radioblue - warehouse mLP (1989, mercybeat)

I've been a sucker for U2's tell-tale guitar technique upon hearing "Pride (In the Name of Love)" in '85.  The Edge's serrated but jangly, echoing chords are impossible to tire of, even in the hands of scores of other guitarists, albeit many less capable. radioblue were no doubt tuned into said innovation, but the Bono & Co. comparisons largely end there on the band's warehouse, mini-LP.  Poignant but anything but pompous, this Bethesda, MD foursome didn't merely posses a plethora of raw, tingly licks, rather the songs they're ensconced within were ultimately the main attraction. Sure, by twenty-first century standards this record doesn't strike me as nearly advanced as when these seven tunes were laid down in separate sessions circa the late '80 (side one was committed to 8 track recording apparatus, while the flip went the even more basic 4 track route), but the intervening decades haven't diminished a smidgen of power and appeal from "instead," "love tornados," and "empty sky."  Love what I'm hearing, even if I am three decades late to the party.  Two more radioblue offerings would surface in the coming years, neither of which unfortunately are readily available anymore.  

01. instead
02. siamese
03. everything for you
04. blues
05. untitled interlude
06. lvoe tornados
07. instrumental in d minor, a basic history of art
08. empty sky

Shelf Life 7" (199?, Cassiel)

I'm not sure what became of Shelf Life, if only due to the fact that I have no pertinent details on how/where they originated.  This single, apparently their lone release, doesn't even bear a copyright date, though a reasonable estimation is 1995/96. Nonetheless, it was a good era to be vending indie rock, and had Shelf Life stuck around for an album or two we might be remebering them in the same thought bubble as contemporaries New Radiant Storm King, The Multiple Cat and Raymond Brake.  I could go for a little more personalty here, but both sides still hit the spot with "Silver Lining" winning me over the most.  BTW Cassiel records was responsible for an early Mountain Goats single, and if you own it you've got a collector's item on your hands.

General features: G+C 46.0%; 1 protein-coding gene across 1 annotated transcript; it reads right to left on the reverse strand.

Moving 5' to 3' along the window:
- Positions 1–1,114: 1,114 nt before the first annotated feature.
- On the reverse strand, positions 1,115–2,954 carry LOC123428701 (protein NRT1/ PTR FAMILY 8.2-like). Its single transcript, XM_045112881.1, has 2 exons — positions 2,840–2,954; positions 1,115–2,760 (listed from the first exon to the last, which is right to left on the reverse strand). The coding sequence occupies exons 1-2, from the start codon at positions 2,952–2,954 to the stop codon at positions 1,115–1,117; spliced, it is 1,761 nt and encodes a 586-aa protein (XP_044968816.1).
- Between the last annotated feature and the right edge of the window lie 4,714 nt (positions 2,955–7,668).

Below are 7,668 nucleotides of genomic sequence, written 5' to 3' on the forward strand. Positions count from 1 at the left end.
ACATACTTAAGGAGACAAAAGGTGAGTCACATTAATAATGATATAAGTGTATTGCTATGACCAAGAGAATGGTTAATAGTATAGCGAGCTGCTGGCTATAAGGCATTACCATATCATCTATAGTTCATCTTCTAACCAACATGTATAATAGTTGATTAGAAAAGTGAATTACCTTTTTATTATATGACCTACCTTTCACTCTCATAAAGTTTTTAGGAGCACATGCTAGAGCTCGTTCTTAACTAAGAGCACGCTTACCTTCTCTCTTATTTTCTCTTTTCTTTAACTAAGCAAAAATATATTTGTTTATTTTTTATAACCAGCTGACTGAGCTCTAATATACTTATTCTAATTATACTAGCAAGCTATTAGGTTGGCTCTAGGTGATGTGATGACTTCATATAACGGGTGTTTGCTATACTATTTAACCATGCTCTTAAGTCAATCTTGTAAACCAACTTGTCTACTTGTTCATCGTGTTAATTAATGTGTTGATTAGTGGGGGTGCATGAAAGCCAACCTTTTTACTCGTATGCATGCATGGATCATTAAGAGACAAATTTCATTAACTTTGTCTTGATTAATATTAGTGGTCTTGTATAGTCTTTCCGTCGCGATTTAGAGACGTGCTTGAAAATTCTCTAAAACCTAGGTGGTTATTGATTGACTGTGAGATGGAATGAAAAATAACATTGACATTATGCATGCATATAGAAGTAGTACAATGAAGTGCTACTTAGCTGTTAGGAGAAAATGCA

A. The Object
B. Silver Lining

Sunday, March 28, 2021

...and I'm losing all the stupid games that I swore I'd never play.

From 2000.  One of the first great albums of the twenty-first century.

**Please do not reveal artist in comments!**


Saturday, March 27, 2021

Land of the El Caminos - Subourbon (2001, boojm)

Though it does take me awhile (in this case almost five years!) I eventually make it through the mounds of bargain bin CDs I buy, and just a few months ago I slid this marvelous disk into my auto in-dash. Land of the El Caminos were a Chicago trio who really had their fingers on the pulse of the indie rock motherlode that befell an appreciative world in the 1990s.  Grabbing inspiration not so much from their hometown scene, rather Chapel Hill, NC, the Caminos pilfered a lesson or two from the likes of Small 23 and Archers of Loaf.  In fact mouthpiece and six-string wrangler Dan Fanelli bears a scratchy vocal timbre not far removed from the Archers' Eric Bachman.  No, you're not getting 75 mph pop-punk here, but instead a wiry, but melodically-enhanced splay of bittersweet notions and amped-up sonic appeal that doesn't lean too hard on your typical slacker fence posts.  The surprisingly sober Subourban emanates charm and "feels" for miles - or as long as it's eleven gallon tank will carry us on "Boxed in a Wind Tunel," Sold Me Out," and the concluding "Fragments," which features some shredding J. Mascis-esque fretwork. Two more LotEC albums exist, and I hope to get my mitts on them soon.

01. Slouching in My Spine
02. Boxed in a Wind Tunnel
03. We Never Learned How
04. Heaven
05. Keep On
06. Sold Me Out
07. Greener
08. So Sick
09. Knee Deep
10. Rock Star Crush
11. Fragments

Friday, March 26, 2021

Classix Nouveau - The Liberty Recordings 1981-83 (Cherry Red, 2021) - A brief review